Males 26-29 mm, females
31-39 mm. The body is flattened. The
dorsum consists of a net-like pattern of
green on a brown background. Most of
the ventral surface is white, but the
hands, feet, and posterior surface of
the belly are red.
Similar species: Dendrophryniscus
minutus is the only other species with
a body form similar to that of A.
spumarius, but it does not have a
green net-like pattern on the dorsum,
and its ventral surface is black at the
front and spotted black on the belly.
Distribution and Habitat
Country distribution from AmphibiaWeb's database: Brazil, Colombia, Ecuador, French Guiana, Guyana, Peru, Suriname
General distribution: Amazonian
basin of Brazil, Peru and Ecuador, and in
Guyana, Surinam, and French Guiana.
Distribution in the Reserva Florestal Adolpho Ducke: The
species occurs only in the eastern part
of the reserve, where it can be found
easily along the banks of streams that
drain into Igarapé Tinga, Igarapé
Uberê, and Igarapé Ipiranga.
Life History, Abundance, Activity, and Special Behaviors
The species is
terrestrial and diurnal, and is most
commonly found on leaf litter or fallen
tree trunks near streams. Reproduction
occurs throughout the year. The eggs
are deposited in gelatinous strings in
streams or pools near streams.
Tadpoles, which have a large oral disc,
develop to metamorphosis in the water.
Trends and Threats
This species has not been reported from Ecuador since November 1994. It is also thought to have declined in Peru. In the rest of its range it seems to be locally abundant. It generally occurs below the altitude where chytridiomycosis shows the most effect on Atelopus species (Azevedo-Ramos et al. 2008).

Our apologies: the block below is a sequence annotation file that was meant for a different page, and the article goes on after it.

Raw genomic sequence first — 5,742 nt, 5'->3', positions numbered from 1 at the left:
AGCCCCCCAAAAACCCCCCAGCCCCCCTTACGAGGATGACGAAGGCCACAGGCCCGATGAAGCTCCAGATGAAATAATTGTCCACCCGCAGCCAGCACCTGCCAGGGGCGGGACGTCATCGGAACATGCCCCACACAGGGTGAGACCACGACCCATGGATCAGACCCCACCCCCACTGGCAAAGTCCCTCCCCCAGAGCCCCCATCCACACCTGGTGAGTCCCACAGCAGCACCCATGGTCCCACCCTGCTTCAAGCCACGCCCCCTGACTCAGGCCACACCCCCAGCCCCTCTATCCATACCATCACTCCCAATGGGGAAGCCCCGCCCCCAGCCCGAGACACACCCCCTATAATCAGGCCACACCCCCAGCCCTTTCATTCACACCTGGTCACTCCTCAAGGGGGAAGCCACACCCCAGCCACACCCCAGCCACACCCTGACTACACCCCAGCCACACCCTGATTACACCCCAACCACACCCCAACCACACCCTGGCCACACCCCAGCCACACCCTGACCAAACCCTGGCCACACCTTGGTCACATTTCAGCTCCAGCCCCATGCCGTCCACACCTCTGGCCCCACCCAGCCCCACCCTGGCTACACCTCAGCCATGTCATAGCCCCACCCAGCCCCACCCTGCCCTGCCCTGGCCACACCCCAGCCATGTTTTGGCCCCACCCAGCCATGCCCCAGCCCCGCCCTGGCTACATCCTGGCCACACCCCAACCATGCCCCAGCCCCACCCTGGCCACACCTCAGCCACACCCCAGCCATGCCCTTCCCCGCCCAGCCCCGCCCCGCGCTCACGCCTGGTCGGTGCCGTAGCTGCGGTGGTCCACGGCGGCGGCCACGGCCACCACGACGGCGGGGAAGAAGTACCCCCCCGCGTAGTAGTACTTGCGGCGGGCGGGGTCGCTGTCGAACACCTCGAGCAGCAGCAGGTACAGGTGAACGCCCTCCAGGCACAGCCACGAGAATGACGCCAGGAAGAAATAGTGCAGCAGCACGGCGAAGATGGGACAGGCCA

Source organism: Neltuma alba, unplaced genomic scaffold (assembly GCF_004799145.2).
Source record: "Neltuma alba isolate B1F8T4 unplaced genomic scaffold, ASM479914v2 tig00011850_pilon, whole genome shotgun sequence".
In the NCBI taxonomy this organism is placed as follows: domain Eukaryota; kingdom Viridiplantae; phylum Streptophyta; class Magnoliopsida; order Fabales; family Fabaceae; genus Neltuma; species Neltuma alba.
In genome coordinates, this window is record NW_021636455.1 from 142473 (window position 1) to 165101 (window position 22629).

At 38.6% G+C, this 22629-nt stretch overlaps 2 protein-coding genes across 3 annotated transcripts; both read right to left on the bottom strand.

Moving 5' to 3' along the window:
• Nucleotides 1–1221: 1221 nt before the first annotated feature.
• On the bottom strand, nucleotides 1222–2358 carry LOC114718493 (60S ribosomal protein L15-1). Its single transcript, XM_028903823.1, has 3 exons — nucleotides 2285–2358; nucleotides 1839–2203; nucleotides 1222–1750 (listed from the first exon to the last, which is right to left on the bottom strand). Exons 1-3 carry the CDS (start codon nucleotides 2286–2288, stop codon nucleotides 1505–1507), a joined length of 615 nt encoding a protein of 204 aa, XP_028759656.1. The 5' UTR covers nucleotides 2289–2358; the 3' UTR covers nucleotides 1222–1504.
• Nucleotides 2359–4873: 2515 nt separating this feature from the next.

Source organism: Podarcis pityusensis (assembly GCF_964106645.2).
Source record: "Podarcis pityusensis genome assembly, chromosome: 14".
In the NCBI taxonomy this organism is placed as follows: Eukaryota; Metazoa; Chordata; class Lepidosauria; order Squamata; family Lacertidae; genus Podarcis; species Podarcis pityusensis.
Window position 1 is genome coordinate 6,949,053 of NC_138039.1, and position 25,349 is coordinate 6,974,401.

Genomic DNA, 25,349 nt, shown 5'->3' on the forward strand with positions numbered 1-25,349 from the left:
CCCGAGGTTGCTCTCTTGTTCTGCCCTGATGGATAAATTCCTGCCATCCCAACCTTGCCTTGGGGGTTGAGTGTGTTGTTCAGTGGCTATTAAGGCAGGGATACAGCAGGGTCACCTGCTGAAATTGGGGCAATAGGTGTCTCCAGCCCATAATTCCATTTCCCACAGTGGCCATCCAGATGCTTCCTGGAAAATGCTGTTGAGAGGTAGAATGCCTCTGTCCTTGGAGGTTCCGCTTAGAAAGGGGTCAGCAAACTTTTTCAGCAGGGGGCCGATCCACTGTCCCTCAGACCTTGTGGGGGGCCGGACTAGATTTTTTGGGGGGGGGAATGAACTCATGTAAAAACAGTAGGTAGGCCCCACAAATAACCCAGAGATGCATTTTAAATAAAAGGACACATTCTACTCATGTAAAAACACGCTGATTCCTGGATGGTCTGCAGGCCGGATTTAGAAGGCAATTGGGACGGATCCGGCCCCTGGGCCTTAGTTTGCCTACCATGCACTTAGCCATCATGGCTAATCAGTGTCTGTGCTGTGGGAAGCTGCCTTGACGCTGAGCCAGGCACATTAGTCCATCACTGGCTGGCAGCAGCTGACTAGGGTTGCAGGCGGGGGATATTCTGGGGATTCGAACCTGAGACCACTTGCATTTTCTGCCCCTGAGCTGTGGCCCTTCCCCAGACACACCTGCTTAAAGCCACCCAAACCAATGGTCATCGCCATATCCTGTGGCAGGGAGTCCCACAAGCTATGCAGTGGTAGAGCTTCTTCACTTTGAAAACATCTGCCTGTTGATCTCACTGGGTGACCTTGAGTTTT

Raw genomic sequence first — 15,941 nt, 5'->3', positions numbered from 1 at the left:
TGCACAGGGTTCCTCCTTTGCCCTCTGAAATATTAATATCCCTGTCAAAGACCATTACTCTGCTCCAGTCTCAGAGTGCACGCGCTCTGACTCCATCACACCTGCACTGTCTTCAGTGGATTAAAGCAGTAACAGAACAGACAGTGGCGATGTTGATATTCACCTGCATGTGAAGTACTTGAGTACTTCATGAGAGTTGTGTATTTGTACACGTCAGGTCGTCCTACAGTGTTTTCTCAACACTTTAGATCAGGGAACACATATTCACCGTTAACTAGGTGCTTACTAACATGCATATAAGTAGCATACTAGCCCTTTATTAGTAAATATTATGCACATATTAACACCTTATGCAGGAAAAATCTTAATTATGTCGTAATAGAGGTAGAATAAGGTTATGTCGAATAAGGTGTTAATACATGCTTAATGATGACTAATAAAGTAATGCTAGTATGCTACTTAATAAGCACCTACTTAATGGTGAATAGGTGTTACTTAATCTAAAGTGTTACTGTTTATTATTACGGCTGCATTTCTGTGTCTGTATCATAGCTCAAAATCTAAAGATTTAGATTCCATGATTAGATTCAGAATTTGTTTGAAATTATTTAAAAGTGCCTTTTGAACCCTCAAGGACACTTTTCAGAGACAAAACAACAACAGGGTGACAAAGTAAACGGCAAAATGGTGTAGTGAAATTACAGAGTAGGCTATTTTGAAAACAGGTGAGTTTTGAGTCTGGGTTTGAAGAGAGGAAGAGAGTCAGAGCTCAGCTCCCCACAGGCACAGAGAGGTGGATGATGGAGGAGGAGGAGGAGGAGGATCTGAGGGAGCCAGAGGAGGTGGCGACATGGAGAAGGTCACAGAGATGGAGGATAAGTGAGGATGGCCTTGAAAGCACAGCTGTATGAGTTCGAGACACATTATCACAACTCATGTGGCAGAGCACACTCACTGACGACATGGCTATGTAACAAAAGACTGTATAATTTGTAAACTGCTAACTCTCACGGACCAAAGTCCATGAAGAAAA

Azevedo-Ramos, C., Ron, S., Coloma, L. A., Bustamante, M. R., Salas, A., Schulte, R., Lötters, S., Angulo, A., Castro, F., Lescure, J. Marty, C., La Marca, E., and Hoogmoed, M. (2004). Atelopus spumarius. In: IUCN 2008. 2008 IUCN Red List of Threatened Species. www.iucnredlist.org. Downloaded on 22 December 2008.
Lima, A. P., Magnusson, W. E., Menin, M., Erdtmann, L. K., Rodrigues, D. J., Keller, C., and Hödl, W. (2005). Guia de Sapos da Reserva Adolpho Ducke, Amazonia Central. Átterna Design Editorial, Manaus.
Originally submitted by: Albertina P. Lima, William E. Magnusson, Marcelo Menin, Luciana K. Erdtmann, Domingos J. Rodrigues, Claudia Keller, Walter Hödl (first posted 2007-10-25)
Edited by: Kellie Whittaker (2008-12-22)
Species Account Citation: AmphibiaWeb 2008 Atelopus spumarius: Pebas Stubfoot Toad <https://amphibiaweb.org/species/83> University of California, Berkeley, CA, USA. Accessed Sep 24, 2021.
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Citation: AmphibiaWeb. 2021. <https://amphibiaweb.org> University of California, Berkeley, CA, USA. Accessed 24 Sep 2021.
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